In August, we engaged the services of three experts at the forefront of asthma research, William Busse, M.D., of the University of Wisconsin; Mario Castro, M.D., M.P.H, of the Washington University in St Louis; and Prescott Woodruff, M.D., M.P.H., of the University of California, San Francisco. Each of the consultants brings a breadth of experience in research to assist the Company in determining the appropriate clinical endpoints for a clinical trial in steroid resistant asthma.
In September, the Company announced the licensing of three families of patents from UCSF. NeoStem's worldwide exclusive license to these patents provides incremental protection for the Company's Treg platform. The three patent families cover methods to isolate, expand and use Tregs with therapeutic potential for autoimmune disorders, including U.S. patent 7,722,862, which claims a cellular immunotherapy for the treatment of type 1 diabetes. NeoStem's patent estate for its Treg program now includes exclusive rights to 22 issued patents in U.S. and major international commercial geographies and covers isolation, activation, expansion and methods of treating or preventing certain conditions and/or diseases using Tregs.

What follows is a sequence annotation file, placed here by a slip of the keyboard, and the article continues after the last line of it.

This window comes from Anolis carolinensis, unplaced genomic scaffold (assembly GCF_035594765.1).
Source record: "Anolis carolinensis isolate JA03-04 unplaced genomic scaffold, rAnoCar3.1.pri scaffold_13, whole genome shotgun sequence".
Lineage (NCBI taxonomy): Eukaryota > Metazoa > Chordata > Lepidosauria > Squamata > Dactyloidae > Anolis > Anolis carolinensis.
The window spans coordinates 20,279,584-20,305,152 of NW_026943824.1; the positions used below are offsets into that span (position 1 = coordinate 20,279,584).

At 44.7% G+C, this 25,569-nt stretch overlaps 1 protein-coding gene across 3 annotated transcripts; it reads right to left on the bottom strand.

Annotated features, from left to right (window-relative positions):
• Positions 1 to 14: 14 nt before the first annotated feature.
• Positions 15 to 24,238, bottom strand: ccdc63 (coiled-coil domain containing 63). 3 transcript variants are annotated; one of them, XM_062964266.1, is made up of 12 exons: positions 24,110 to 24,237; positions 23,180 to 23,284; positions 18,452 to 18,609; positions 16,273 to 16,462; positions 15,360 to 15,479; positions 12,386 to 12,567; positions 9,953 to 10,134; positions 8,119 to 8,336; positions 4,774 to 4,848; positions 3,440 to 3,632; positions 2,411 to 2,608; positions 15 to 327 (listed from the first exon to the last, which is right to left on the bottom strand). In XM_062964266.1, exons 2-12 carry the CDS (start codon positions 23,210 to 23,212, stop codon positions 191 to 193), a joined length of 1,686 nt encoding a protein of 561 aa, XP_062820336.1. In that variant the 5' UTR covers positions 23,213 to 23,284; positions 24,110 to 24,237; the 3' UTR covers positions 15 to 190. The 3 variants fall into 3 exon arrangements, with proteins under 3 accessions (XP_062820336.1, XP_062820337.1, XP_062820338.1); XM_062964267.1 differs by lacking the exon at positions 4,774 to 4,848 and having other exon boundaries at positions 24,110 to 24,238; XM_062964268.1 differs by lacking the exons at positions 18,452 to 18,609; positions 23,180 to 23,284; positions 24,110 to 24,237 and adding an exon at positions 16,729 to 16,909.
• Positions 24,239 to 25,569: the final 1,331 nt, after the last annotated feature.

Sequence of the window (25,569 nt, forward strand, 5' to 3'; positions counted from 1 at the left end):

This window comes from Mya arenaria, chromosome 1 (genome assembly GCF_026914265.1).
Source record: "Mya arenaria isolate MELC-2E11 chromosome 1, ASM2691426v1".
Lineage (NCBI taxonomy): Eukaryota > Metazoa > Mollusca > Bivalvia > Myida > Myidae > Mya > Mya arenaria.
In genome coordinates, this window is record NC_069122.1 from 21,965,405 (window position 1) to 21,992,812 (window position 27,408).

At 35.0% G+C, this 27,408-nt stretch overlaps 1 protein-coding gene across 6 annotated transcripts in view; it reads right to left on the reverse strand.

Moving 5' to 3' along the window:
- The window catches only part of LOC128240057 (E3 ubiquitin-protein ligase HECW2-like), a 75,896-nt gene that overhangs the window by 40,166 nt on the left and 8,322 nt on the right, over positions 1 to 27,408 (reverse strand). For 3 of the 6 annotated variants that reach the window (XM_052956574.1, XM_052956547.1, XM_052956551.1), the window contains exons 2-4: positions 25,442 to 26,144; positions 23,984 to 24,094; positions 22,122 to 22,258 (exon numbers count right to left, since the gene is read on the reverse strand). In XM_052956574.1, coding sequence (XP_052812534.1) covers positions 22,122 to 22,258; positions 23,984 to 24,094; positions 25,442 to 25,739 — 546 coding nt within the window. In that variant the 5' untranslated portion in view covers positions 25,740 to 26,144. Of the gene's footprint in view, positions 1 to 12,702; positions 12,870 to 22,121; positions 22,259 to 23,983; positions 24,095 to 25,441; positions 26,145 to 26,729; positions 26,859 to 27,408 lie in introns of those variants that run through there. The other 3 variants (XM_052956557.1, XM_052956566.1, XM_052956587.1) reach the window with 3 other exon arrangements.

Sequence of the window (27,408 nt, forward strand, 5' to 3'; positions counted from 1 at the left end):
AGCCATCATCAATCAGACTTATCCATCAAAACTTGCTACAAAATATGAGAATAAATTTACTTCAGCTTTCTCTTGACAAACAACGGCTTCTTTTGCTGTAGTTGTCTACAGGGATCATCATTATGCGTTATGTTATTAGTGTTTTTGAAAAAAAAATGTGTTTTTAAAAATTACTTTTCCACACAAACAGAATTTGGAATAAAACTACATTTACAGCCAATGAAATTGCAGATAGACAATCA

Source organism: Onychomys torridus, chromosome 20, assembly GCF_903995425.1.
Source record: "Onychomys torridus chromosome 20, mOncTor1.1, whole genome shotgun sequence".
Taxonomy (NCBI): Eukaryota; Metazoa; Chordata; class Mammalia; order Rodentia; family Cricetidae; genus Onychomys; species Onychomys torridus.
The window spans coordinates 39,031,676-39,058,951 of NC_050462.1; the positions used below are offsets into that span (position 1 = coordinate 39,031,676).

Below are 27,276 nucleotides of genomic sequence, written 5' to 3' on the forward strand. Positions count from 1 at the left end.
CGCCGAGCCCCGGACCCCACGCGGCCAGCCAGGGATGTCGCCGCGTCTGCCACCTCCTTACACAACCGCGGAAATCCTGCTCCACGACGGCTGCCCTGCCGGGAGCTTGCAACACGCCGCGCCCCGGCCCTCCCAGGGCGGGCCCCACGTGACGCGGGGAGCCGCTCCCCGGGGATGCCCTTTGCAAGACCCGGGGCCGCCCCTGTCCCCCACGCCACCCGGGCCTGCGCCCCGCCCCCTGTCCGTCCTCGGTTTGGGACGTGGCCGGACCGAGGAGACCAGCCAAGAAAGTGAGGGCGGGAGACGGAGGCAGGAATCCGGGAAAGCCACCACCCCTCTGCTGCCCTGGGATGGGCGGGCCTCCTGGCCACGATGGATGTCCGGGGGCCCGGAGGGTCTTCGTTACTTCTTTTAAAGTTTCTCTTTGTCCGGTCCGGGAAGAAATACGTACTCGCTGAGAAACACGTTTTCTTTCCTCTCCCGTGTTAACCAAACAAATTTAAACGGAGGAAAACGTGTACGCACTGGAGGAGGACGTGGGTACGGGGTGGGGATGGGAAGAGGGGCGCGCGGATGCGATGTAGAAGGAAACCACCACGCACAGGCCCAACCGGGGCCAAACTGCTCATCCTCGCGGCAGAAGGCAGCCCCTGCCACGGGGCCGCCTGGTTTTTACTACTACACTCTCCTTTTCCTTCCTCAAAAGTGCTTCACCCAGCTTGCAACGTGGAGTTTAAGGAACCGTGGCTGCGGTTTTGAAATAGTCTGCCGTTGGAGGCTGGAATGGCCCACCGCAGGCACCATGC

We continue to develop our very small embryonic like stem cell (VSEL TM Technology) platform in pre-clinical models and expect soon to advance into early clinical studies that assess the therapeutic potential of VSEL TM Technology in wound care, bone regeneration and/or macular restoration. NeoStem also continues to receive grant awards to develop this important technology, including a recent award of funds from the National Institute of Allergy and Infectious Diseases (NIAID) supporting the development of VSEL TM Technology for radiation exposure.Recent pre-clinical data in animal models suggest that VSELs™ may be capable of developing into cells of all three germ layers which, if substantiated by further research, could imply significant potential for restorative healing. Unlike classically defined "pluripotent" stem cells, it is believed that VSELs™ do not contribute to teratoma formation. Independent investigators in preclinical models have demonstrated the regenerative potential of VSELs™ and we will continue to support preclinical and early clinical studies to further assess the regenerative potential of VSEL™ Technology.